their facility. Most readers—47.22 percent—said that
the cleanroom workers themselves perform cleaning
duties, which is up from 42.7 percent in 2018 and
36.1 percent in 2017. An outside cleaning company
is hired by 29.17 percent of survey takers, up from
27. 2 percent in 2018 but down from 36.1 percent
in 2017. A total of 23.61 percent of responders have
an in-house staff dedicated to cleaning duties, down
from 30.1 percent in 2018 and 27. 8 percent in 2017.
The vast majority of Controlled Environments
readers who responded to this survey are men, at
87.3 percent of responders, as in previous surveys.
Unlike previous years, where one age group clearly
dominated the workforce, this year’s survey showed
a fairly even split between the four age groups
we offered in our poll options— 23.81 percent are
under age 40, 26.98 percent are in the 40 to 49 age
bracket, 25. 4 are aged 50 to 59, and 23.81 percent
are over age 60.
We also asked our readers about their company’s
annual sales revenue, and 40.98 percent responded
that they work for a company that brings in $25
million or less. Meanwhile, 21. 31 percent said that
their company has an annual sales revenue of $25 to
$100 million; 14.75 percent work for companies in
the $100 to $500 million range; and 22.95 percent
work for a company that brings in more than $500
million per year.
Salary and responsbilities
A slight majority of survey takers, at 31.75 percent, do
not supervise anyone. Supervisors with five or fewer
people under them represent 30. 16 of survey takers;
11. 11 percent each answered that they supervise six to
10 employees and 10 to 20 employees; and 15.87 are
in charge of more than 20 employees.
The trend of increasing workloads continued into
2019, with 79.03 percent of responders saying that
the demands of their jobs have increased within the
past year. Workloads remained steady for 14.52
of responders, and 6.45 percent said that their job
demands have decreased in the past year.
Similar to last year, a little over half of our survey
takers reported getting some kind of increase in
pay or benefits in the past year, whether it was a
“standard” or “considerable” performance-based
raise, or a cost-of-living raise. About 9. 5 percent of
responders said they were rewarded in the form of a
stronger benefits package, or they were given more
incentive-based opportunities for cash rewards. A
total of 20.63 percent said they received no type of
salary increase whatsoever.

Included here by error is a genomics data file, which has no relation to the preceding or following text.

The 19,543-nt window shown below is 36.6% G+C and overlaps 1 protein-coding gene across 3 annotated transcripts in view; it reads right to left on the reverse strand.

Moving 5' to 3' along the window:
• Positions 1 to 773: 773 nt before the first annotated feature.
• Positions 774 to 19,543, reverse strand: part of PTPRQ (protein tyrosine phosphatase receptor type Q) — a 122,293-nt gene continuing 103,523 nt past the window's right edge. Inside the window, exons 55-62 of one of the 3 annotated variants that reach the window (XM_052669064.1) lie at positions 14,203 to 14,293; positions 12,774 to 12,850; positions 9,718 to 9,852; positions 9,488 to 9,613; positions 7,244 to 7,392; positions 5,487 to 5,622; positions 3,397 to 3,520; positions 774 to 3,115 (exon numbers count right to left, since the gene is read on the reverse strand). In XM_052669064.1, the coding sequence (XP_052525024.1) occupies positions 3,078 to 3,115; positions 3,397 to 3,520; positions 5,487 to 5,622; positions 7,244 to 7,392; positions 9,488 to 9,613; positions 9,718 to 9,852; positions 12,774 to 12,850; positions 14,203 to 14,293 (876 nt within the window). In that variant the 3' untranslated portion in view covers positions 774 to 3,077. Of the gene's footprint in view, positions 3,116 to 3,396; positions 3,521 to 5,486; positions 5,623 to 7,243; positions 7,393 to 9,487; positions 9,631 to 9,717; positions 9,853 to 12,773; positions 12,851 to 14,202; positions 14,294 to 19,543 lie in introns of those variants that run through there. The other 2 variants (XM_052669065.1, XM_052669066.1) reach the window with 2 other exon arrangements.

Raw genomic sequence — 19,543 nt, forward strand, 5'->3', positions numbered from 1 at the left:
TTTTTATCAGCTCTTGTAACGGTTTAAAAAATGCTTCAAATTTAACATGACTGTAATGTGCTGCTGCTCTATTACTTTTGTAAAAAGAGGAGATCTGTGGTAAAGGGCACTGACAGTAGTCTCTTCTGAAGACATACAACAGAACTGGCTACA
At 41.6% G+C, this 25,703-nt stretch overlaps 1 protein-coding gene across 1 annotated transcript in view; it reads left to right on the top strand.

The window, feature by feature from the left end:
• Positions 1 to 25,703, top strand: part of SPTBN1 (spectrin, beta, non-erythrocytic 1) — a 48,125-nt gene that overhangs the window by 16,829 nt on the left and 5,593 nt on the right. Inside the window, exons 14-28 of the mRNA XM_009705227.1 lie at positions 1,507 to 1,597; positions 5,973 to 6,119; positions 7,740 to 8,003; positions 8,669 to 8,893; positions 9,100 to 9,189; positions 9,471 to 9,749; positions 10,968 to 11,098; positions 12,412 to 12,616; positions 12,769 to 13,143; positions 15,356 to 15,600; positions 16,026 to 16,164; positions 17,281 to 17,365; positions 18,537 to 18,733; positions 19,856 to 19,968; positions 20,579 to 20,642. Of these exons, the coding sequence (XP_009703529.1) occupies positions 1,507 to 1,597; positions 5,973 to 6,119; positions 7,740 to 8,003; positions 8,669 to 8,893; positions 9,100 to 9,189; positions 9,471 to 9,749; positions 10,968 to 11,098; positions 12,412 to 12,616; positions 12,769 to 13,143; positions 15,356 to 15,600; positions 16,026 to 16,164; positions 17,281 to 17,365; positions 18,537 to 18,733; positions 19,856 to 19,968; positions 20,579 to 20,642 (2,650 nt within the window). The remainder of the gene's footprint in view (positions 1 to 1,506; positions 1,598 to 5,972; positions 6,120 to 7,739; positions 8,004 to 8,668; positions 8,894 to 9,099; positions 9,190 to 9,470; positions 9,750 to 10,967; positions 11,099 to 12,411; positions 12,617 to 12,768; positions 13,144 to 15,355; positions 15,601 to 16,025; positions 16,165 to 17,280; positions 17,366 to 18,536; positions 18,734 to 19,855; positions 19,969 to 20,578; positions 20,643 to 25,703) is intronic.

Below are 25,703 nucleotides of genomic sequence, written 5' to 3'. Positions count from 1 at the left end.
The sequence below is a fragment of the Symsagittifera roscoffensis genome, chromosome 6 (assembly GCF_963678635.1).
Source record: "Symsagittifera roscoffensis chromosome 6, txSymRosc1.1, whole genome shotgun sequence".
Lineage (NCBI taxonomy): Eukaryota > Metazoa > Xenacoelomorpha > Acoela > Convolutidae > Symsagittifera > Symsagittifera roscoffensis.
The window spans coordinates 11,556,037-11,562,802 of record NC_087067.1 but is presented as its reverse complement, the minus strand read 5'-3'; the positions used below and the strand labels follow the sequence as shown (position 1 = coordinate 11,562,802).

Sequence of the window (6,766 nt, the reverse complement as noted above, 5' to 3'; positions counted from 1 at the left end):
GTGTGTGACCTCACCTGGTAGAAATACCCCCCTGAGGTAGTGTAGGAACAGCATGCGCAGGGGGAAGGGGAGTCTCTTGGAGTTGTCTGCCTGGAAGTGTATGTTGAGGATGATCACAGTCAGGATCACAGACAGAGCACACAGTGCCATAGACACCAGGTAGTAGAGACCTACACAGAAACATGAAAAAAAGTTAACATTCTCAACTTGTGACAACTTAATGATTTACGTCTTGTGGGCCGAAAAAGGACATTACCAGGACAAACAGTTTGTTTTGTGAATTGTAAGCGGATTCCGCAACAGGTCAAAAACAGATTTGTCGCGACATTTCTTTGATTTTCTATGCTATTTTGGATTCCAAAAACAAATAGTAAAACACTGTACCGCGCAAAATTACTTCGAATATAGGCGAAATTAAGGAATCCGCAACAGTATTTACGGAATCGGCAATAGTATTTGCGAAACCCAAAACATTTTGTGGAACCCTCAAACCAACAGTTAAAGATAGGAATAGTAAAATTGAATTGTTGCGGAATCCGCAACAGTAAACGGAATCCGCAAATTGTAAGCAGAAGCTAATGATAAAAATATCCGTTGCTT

In a separate question, 79.37 percent said they
have not faced any salary or benefits cuts in the past
year, which is up from 70.9 percent in 2019.
When asked if their company offers adequate
opportunities for growth, 60.32 percent said yes, up
from 48.2 percent in 2018 and 53.8 percent in 2017.
For the second year, we asked readers if they are
looking for new jobs and why. Consistent with
last year’s results, 40.32 percent said that they are
happy in their current position and are therefore not
seeking new employment. Meanwhile, 29.03 percent
admitted that they’re looking simply out of curiosity,
compared to 36.5 percent last year; 19.35 percent
responded that they are actively seeking a new job,
up from 15. 3 percent in 2018.
Interestingly, 11. 29 percent said that while they’re
unhappy in their current position they are not
looking to switch jobs at the moment, a figure that’s
up from 8. 2 percent last year.
For those who responded that they are looking for
a new job, we asked them why. A better commute/
more flexible hours was the top answer this year, as
selected 21. 15 of responders, up from 14. 5 percent
last year. Unhappiness with their current salary/
benefits package was cited by 11.54 percent of survey
takers, a big fall from 27. 6 percent in 2018.
Another 9.62 percent said that they are bored and
looking for a change, nearly identical to last year’s
9. 2 percent.
Finally, those who say that they are unhappy with
their current management/coworkers came in at
13.46 percent, a jump from 6/6 percent in 2018.
We also asked our readers if they plan to pursue
a management position within their industry, and
47.62 percent responded that they are while 17.46
percent said that they are not, and 34.92 percent
replied that they already hold a management